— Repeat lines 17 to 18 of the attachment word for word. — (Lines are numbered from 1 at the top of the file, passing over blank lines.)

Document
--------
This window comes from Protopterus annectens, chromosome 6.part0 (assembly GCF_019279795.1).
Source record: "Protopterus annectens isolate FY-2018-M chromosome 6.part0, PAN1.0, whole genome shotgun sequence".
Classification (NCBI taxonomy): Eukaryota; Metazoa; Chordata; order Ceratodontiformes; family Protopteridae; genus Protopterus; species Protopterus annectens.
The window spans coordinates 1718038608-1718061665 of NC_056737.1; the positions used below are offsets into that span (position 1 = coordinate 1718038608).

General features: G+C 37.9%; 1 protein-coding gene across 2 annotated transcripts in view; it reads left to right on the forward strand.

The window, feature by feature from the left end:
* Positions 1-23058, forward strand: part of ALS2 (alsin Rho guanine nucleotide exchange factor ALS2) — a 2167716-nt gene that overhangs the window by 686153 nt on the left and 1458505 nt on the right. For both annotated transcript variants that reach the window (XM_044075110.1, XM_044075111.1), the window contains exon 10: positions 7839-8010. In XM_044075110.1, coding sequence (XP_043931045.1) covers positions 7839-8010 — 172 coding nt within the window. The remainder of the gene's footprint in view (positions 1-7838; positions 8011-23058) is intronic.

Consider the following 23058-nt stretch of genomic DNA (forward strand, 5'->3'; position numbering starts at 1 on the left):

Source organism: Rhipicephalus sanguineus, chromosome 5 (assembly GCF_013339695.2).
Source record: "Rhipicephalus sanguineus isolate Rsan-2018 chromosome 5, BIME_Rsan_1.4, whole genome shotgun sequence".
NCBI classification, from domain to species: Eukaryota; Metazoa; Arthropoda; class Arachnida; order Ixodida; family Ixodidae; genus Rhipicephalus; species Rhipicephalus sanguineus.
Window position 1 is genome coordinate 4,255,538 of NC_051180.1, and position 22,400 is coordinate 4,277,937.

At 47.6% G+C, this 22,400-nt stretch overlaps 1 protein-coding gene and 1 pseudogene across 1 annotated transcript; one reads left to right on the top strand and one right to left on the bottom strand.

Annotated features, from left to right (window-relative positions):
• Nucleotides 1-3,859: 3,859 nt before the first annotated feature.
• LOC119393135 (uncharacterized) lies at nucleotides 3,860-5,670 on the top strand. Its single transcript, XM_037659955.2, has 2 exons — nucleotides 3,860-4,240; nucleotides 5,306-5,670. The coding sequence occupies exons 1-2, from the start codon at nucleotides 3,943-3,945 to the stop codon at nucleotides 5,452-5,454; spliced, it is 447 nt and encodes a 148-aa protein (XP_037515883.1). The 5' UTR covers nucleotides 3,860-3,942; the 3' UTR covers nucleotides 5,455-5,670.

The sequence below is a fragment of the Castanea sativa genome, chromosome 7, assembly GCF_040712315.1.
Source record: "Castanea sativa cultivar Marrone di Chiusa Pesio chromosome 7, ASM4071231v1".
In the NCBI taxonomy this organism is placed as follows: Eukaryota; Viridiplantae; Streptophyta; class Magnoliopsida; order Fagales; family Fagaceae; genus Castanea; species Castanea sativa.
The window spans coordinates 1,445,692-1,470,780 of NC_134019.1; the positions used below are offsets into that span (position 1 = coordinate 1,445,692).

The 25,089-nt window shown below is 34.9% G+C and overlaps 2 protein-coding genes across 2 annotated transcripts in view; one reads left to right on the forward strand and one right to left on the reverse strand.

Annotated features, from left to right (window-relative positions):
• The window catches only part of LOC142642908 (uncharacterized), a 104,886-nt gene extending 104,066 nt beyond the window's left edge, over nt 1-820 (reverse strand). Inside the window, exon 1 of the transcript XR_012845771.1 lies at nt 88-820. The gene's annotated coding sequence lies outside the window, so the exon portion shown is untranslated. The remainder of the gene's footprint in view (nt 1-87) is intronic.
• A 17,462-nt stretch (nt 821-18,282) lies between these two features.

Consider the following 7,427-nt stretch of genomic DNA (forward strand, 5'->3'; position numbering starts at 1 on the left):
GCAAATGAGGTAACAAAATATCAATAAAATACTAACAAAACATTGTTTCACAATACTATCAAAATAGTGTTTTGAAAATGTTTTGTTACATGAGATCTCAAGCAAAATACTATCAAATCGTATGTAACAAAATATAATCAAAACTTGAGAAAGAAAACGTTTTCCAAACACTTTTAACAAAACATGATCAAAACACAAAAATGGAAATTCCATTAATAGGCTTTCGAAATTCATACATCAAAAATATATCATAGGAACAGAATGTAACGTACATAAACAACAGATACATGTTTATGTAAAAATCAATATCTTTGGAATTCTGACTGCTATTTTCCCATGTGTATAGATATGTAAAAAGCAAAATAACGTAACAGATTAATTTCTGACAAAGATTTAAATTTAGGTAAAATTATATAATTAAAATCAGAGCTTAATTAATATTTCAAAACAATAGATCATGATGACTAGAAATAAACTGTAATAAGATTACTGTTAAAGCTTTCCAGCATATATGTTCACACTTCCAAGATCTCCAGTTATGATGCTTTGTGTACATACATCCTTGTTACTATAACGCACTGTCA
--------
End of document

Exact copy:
The sequence below is a fragment of the Castanea sativa genome, chromosome 7, assembly GCF_040712315.1.
Source record: "Castanea sativa cultivar Marrone di Chiusa Pesio chromosome 7, ASM4071231v1".